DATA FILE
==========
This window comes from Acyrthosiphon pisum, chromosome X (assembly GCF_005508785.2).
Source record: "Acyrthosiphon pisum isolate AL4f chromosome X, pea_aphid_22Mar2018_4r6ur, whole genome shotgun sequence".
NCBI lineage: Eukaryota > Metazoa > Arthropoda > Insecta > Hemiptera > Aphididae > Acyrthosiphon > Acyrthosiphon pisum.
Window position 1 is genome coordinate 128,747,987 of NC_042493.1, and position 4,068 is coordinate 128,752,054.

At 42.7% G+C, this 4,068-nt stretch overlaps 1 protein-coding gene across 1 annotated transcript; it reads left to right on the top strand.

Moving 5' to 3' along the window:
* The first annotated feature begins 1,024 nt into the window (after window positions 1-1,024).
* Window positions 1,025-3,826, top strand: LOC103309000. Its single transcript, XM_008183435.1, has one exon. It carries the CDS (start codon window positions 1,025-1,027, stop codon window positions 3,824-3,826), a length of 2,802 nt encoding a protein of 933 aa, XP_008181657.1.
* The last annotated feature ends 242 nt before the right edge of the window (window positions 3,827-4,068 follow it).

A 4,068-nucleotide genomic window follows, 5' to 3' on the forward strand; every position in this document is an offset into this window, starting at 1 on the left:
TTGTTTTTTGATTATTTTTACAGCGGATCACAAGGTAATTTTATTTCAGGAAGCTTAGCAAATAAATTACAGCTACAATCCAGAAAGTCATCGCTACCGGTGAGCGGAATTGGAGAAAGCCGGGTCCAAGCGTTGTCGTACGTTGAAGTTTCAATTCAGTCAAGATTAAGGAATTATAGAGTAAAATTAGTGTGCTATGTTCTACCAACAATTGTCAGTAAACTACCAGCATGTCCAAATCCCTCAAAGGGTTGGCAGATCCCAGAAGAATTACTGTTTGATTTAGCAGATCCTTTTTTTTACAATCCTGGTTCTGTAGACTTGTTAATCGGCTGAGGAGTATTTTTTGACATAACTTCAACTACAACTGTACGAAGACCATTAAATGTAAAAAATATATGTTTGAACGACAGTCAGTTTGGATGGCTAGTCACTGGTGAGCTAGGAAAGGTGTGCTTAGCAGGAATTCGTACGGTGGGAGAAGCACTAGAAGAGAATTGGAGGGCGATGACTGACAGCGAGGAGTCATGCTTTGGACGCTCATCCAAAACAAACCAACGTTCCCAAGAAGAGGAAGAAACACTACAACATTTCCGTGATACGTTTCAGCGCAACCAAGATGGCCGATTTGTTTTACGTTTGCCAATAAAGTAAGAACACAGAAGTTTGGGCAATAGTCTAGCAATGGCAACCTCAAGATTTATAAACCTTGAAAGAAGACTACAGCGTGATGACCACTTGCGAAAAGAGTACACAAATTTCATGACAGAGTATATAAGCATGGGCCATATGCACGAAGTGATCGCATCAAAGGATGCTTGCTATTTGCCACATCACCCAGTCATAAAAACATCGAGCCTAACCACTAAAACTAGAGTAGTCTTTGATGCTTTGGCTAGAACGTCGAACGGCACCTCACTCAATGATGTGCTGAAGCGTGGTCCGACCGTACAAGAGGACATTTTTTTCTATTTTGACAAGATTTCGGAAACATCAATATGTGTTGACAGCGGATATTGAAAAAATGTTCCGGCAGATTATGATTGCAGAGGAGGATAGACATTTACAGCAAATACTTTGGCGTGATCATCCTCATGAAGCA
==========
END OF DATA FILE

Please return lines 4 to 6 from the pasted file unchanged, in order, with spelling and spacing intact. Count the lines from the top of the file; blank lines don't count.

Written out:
Window position 1 is genome coordinate 128,747,987 of NC_042493.1, and position 4,068 is coordinate 128,752,054.

At 42.7% G+C, this 4,068-nt stretch overlaps 1 protein-coding gene across 1 annotated transcript; it reads left to right on the top strand.

Moving 5' to 3' along the window: